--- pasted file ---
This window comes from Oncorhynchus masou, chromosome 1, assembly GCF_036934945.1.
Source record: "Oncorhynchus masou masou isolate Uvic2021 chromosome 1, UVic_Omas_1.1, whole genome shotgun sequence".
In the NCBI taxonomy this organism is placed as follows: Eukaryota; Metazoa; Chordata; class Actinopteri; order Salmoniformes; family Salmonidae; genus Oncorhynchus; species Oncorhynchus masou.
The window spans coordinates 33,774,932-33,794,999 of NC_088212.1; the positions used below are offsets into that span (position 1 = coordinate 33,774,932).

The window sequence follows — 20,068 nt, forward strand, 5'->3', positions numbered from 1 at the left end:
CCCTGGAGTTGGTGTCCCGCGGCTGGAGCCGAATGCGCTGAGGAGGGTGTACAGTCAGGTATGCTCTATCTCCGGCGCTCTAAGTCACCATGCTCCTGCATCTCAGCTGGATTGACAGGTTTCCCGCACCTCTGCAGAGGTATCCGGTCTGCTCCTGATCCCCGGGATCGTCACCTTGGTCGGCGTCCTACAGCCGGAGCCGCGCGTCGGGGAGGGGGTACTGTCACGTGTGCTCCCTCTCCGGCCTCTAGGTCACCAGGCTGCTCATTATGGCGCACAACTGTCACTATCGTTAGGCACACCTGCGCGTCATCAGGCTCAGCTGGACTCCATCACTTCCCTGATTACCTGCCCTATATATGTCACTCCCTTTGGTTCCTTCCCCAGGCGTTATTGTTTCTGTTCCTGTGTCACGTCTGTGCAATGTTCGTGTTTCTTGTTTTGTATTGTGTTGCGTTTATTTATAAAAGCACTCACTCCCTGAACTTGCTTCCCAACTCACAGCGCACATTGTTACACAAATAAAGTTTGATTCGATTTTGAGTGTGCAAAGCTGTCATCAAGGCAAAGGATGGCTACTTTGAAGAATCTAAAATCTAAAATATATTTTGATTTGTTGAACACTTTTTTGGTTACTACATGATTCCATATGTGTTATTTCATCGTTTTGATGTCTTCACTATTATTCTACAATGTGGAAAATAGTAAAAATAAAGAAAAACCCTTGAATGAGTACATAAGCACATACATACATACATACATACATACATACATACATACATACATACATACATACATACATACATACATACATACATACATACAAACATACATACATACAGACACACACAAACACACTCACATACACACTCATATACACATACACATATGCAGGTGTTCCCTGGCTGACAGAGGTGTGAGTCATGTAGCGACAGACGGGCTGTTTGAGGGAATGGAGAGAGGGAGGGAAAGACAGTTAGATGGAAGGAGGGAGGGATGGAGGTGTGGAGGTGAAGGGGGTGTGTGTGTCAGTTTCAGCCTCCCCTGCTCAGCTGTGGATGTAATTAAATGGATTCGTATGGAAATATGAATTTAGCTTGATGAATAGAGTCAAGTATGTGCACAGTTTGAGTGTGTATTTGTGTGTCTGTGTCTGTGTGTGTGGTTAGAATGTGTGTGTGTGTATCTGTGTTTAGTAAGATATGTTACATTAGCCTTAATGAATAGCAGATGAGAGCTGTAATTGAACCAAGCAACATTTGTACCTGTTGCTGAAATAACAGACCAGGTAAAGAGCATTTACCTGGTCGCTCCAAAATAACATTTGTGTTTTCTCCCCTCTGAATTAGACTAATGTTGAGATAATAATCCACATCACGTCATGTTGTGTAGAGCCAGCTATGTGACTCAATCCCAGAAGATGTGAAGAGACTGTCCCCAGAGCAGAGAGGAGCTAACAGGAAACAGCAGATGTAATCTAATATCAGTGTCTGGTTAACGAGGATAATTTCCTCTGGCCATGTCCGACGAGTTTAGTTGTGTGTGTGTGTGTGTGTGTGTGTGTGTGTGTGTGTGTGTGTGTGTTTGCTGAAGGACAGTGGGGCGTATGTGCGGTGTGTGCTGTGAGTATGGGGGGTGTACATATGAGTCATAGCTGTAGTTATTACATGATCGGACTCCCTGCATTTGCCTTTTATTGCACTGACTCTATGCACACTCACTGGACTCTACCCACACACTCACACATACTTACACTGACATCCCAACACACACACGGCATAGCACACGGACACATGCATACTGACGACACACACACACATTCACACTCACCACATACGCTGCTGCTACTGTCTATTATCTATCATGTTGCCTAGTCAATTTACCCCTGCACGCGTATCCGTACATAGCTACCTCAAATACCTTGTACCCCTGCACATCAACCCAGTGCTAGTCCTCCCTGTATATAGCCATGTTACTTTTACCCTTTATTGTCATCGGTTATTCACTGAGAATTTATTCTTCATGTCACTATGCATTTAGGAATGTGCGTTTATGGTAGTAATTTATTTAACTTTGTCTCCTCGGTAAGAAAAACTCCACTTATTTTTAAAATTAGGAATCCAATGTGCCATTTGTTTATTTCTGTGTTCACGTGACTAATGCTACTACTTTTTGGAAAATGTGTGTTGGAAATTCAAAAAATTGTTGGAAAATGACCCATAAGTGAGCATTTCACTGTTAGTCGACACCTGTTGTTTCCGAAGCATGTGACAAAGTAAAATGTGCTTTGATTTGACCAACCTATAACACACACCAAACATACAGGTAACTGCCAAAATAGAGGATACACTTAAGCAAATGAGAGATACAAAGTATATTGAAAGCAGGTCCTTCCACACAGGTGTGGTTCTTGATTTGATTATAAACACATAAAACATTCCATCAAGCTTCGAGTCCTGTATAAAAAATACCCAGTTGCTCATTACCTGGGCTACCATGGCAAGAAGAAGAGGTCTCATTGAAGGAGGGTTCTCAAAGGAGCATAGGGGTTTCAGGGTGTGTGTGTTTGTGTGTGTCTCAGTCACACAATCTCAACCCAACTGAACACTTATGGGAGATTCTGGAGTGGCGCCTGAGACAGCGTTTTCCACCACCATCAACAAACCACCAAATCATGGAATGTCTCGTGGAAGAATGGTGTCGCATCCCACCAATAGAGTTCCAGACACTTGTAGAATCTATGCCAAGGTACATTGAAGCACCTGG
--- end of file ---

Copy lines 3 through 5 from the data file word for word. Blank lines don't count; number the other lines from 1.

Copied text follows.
In the NCBI taxonomy this organism is placed as follows: Eukaryota; Metazoa; Chordata; class Actinopteri; order Salmoniformes; family Salmonidae; genus Oncorhynchus; species Oncorhynchus masou.
The window spans coordinates 33,774,932-33,794,999 of NC_088212.1; the positions used below are offsets into that span (position 1 = coordinate 33,774,932).

The window sequence follows — 20,068 nt, forward strand, 5'->3', positions numbered from 1 at the left end: